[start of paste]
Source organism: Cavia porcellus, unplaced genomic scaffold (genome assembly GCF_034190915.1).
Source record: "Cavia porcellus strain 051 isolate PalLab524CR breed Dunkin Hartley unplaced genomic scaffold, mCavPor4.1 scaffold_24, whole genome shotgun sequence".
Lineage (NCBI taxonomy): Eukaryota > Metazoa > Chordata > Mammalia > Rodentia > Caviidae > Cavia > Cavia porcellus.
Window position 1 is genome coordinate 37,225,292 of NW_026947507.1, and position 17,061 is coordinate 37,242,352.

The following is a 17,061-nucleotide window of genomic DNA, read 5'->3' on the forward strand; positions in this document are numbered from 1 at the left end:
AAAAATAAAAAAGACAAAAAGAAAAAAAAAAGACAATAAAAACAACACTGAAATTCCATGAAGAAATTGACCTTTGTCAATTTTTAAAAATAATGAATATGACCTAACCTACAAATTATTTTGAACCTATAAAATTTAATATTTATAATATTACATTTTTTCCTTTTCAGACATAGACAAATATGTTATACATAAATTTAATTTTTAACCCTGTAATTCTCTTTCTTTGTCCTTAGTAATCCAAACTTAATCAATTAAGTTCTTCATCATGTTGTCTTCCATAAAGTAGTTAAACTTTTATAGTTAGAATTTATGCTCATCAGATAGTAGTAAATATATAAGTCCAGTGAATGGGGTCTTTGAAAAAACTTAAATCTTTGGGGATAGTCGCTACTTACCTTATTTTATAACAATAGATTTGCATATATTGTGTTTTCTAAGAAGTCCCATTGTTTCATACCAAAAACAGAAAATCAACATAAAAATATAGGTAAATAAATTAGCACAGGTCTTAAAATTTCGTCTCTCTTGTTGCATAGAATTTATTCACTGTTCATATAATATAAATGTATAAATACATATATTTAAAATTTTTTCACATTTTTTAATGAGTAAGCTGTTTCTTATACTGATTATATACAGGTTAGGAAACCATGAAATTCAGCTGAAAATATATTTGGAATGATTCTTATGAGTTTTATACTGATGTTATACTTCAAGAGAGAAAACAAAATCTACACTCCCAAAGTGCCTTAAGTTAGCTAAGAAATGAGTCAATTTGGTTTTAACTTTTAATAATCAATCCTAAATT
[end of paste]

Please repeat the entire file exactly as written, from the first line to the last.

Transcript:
Source organism: Cavia porcellus, unplaced genomic scaffold (genome assembly GCF_034190915.1).
Source record: "Cavia porcellus strain 051 isolate PalLab524CR breed Dunkin Hartley unplaced genomic scaffold, mCavPor4.1 scaffold_24, whole genome shotgun sequence".
Lineage (NCBI taxonomy): Eukaryota > Metazoa > Chordata > Mammalia > Rodentia > Caviidae > Cavia > Cavia porcellus.
Window position 1 is genome coordinate 37,225,292 of NW_026947507.1, and position 17,061 is coordinate 37,242,352.

The following is a 17,061-nucleotide window of genomic DNA, read 5'->3' on the forward strand; positions in this document are numbered from 1 at the left end:
AAAAATAAAAAAGACAAAAAGAAAAAAAAAAGACAATAAAAACAACACTGAAATTCCATGAAGAAATTGACCTTTGTCAATTTTTAAAAATAATGAATATGACCTAACCTACAAATTATTTTGAACCTATAAAATTTAATATTTATAATATTACATTTTTTCCTTTTCAGACATAGACAAATATGTTATACATAAATTTAATTTTTAACCCTGTAATTCTCTTTCTTTGTCCTTAGTAATCCAAACTTAATCAATTAAGTTCTTCATCATGTTGTCTTCCATAAAGTAGTTAAACTTTTATAGTTAGAATTTATGCTCATCAGATAGTAGTAAATATATAAGTCCAGTGAATGGGGTCTTTGAAAAAACTTAAATCTTTGGGGATAGTCGCTACTTACCTTATTTTATAACAATAGATTTGCATATATTGTGTTTTCTAAGAAGTCCCATTGTTTCATACCAAAAACAGAAAATCAACATAAAAATATAGGTAAATAAATTAGCACAGGTCTTAAAATTTCGTCTCTCTTGTTGCATAGAATTTATTCACTGTTCATATAATATAAATGTATAAATACATATATTTAAAATTTTTTCACATTTTTTAATGAGTAAGCTGTTTCTTATACTGATTATATACAGGTTAGGAAACCATGAAATTCAGCTGAAAATATATTTGGAATGATTCTTATGAGTTTTATACTGATGTTATACTTCAAGAGAGAAAACAAAATCTACACTCCCAAAGTGCCTTAAGTTAGCTAAGAAATGAGTCAATTTGGTTTTAACTTTTAATAATCAATCCTAAATT